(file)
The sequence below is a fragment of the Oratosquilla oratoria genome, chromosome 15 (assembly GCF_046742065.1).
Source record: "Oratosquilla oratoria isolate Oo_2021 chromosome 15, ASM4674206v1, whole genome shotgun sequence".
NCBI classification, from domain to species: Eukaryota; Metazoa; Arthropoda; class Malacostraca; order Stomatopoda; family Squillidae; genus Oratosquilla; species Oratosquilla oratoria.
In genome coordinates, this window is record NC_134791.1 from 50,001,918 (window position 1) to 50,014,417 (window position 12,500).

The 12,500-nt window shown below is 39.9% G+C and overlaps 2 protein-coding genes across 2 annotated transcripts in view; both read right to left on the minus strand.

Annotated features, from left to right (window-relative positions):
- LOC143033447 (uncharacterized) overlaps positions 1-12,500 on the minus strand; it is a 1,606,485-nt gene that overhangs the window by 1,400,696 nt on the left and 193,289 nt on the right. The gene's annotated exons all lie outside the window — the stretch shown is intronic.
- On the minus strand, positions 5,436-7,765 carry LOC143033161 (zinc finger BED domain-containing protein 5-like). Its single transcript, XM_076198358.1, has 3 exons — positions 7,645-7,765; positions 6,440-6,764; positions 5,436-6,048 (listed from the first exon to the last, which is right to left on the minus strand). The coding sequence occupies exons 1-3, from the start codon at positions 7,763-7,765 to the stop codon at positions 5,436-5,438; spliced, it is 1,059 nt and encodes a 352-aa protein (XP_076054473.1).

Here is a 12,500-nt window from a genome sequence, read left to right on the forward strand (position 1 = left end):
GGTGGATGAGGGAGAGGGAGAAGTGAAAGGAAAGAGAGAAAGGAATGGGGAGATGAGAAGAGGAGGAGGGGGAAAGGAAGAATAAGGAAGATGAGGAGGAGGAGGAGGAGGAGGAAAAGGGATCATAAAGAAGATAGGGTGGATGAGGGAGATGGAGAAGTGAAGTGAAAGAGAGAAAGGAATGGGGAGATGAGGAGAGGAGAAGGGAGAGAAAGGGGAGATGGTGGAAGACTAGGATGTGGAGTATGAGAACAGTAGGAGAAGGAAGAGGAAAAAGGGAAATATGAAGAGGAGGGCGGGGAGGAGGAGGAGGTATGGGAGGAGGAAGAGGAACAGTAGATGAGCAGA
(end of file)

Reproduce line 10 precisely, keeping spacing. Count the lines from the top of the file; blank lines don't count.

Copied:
GGTGGATGAGGGAGAGGGAGAAGTGAAAGGAAAGAGAGAAAGGAATGGGGAGATGAGAAGAGGAGGAGGGGGAAAGGAAGAATAAGGAAGATGAGGAGGAGGAGGAGGAGGAGGAAAAGGGATCATAAAGAAGATAGGGTGGATGAGGGAGATGGAGAAGTGAAGTGAAAGAGAGAAAGGAATGGGGAGATGAGGAGAGGAGAAGGGAGAGAAAGGGGAGATGGTGGAAGACTAGGATGTGGAGTATGAGAACAGTAGGAGAAGGAAGAGGAAAAAGGGAAATATGAAGAGGAGGGCGGGGAGGAGGAGGAGGTATGGGAGGAGGAAGAGGAACAGTAGATGAGCAGA